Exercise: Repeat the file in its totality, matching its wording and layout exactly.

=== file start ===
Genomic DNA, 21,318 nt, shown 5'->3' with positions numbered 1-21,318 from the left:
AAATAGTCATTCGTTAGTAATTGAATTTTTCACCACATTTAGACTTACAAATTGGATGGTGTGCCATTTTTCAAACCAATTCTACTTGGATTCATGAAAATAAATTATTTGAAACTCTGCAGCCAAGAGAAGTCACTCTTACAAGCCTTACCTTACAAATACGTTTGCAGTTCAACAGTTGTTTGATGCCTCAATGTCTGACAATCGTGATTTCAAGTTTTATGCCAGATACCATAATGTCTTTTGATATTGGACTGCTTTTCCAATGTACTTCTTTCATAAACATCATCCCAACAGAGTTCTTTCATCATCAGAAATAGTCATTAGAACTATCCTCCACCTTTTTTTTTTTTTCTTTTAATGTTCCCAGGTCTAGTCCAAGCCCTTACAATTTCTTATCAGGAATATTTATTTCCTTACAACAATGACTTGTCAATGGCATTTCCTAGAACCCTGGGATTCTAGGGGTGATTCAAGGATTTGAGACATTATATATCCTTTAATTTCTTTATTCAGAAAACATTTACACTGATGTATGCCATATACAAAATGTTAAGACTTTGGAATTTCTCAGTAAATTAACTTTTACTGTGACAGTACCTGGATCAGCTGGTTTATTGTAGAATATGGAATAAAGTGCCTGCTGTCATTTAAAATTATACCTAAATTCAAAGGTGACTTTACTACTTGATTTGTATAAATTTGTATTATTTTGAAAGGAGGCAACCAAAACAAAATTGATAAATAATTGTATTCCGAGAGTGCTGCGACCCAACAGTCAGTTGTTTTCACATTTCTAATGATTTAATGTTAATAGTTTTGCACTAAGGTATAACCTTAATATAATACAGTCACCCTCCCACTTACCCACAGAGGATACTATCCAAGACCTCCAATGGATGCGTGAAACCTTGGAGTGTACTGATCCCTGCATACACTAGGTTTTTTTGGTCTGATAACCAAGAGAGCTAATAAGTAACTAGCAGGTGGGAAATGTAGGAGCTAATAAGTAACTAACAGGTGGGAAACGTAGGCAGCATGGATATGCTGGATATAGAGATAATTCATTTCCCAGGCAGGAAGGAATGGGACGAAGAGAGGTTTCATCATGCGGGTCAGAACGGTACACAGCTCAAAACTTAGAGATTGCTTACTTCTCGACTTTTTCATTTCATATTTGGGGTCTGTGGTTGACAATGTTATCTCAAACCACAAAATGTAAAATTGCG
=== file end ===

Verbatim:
Genomic DNA, 21,318 nt, shown 5'->3' with positions numbered 1-21,318 from the left:
AAATAGTCATTCGTTAGTAATTGAATTTTTCACCACATTTAGACTTACAAATTGGATGGTGTGCCATTTTTCAAACCAATTCTACTTGGATTCATGAAAATAAATTATTTGAAACTCTGCAGCCAAGAGAAGTCACTCTTACAAGCCTTACCTTACAAATACGTTTGCAGTTCAACAGTTGTTTGATGCCTCAATGTCTGACAATCGTGATTTCAAGTTTTATGCCAGATACCATAATGTCTTTTGATATTGGACTGCTTTTCCAATGTACTTCTTTCATAAACATCATCCCAACAGAGTTCTTTCATCATCAGAAATAGTCATTAGAACTATCCTCCACCTTTTTTTTTTTTTCTTTTAATGTTCCCAGGTCTAGTCCAAGCCCTTACAATTTCTTATCAGGAATATTTATTTCCTTACAACAATGACTTGTCAATGGCATTTCCTAGAACCCTGGGATTCTAGGGGTGATTCAAGGATTTGAGACATTATATATCCTTTAATTTCTTTATTCAGAAAACATTTACACTGATGTATGCCATATACAAAATGTTAAGACTTTGGAATTTCTCAGTAAATTAACTTTTACTGTGACAGTACCTGGATCAGCTGGTTTATTGTAGAATATGGAATAAAGTGCCTGCTGTCATTTAAAATTATACCTAAATTCAAAGGTGACTTTACTACTTGATTTGTATAAATTTGTATTATTTTGAAAGGAGGCAACCAAAACAAAATTGATAAATAATTGTATTCCGAGAGTGCTGCGACCCAACAGTCAGTTGTTTTCACATTTCTAATGATTTAATGTTAATAGTTTTGCACTAAGGTATAACCTTAATATAATACAGTCACCCTCCCACTTACCCACAGAGGATACTATCCAAGACCTCCAATGGATGCGTGAAACCTTGGAGTGTACTGATCCCTGCATACACTAGGTTTTTTTGGTCTGATAACCAAGAGAGCTAATAAGTAACTAGCAGGTGGGAAATGTAGGAGCTAATAAGTAACTAACAGGTGGGAAACGTAGGCAGCATGGATATGCTGGATATAGAGATAATTCATTTCCCAGGCAGGAAGGAATGGGACGAAGAGAGGTTTCATCATGCGGGTCAGAACGGTACACAGCTCAAAACTTAGAGATTGCTTACTTCTCGACTTTTTCATTTCATATTTGGGGTCTGTGGTTGACAATGTTATCTCAAACCACAAAATGTAAAATTGCG